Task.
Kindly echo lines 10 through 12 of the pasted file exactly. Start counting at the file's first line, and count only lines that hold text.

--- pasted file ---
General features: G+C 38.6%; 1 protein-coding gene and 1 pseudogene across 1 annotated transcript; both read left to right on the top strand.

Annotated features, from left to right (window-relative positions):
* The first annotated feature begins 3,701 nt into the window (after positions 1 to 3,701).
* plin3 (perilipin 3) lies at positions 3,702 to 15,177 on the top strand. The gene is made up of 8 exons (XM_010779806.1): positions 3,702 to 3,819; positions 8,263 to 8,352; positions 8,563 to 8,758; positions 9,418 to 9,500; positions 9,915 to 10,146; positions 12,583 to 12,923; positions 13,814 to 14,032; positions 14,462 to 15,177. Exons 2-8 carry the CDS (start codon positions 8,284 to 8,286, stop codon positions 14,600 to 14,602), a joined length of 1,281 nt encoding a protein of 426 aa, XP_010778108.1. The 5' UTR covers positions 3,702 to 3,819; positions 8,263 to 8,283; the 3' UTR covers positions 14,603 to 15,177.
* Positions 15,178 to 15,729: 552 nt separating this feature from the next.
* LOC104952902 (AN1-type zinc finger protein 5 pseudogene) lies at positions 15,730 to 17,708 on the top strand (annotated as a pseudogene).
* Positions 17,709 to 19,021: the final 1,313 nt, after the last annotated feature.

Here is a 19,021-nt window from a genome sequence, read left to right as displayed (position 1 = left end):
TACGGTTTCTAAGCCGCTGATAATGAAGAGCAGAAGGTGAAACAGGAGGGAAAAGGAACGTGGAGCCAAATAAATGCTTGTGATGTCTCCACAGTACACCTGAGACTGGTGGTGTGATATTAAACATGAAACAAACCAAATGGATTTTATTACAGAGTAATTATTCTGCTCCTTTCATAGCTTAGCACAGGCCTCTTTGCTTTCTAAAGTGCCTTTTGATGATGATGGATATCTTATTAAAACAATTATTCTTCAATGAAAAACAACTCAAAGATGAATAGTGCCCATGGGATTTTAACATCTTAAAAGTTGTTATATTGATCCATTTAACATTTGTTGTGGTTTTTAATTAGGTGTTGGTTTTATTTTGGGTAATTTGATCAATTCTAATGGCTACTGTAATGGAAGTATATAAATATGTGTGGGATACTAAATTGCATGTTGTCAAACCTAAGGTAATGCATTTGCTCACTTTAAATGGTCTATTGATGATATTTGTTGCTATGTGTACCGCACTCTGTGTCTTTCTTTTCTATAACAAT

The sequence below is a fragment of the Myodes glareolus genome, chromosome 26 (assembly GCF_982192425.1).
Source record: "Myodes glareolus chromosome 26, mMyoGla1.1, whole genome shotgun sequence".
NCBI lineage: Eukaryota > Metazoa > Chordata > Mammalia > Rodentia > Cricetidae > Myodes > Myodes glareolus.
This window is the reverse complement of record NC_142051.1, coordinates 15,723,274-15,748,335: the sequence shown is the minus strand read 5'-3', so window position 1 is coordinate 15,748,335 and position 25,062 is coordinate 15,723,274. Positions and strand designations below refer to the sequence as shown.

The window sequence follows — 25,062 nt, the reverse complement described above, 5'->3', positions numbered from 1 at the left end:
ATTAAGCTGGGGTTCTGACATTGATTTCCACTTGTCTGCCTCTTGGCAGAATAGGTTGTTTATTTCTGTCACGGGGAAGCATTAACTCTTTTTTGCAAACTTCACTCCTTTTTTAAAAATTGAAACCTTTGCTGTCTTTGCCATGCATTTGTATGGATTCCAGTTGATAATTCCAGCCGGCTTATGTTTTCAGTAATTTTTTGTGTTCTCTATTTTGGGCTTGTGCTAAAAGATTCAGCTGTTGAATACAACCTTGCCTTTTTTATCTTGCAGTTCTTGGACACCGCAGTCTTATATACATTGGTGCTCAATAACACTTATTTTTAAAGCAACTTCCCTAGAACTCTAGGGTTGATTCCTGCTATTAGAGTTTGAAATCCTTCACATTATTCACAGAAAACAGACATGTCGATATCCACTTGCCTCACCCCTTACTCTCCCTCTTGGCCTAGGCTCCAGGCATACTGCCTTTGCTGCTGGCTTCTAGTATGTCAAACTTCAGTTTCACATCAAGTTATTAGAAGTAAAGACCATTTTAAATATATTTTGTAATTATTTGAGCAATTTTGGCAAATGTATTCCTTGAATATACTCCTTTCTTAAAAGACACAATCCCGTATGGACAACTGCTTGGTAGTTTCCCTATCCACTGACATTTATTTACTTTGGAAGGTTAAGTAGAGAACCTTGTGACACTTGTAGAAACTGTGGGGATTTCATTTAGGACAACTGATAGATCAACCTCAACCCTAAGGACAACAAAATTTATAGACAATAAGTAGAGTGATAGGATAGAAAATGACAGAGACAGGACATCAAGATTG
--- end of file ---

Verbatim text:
The sequence below is a fragment of the Myodes glareolus genome, chromosome 26 (assembly GCF_982192425.1).
Source record: "Myodes glareolus chromosome 26, mMyoGla1.1, whole genome shotgun sequence".
NCBI lineage: Eukaryota > Metazoa > Chordata > Mammalia > Rodentia > Cricetidae > Myodes > Myodes glareolus.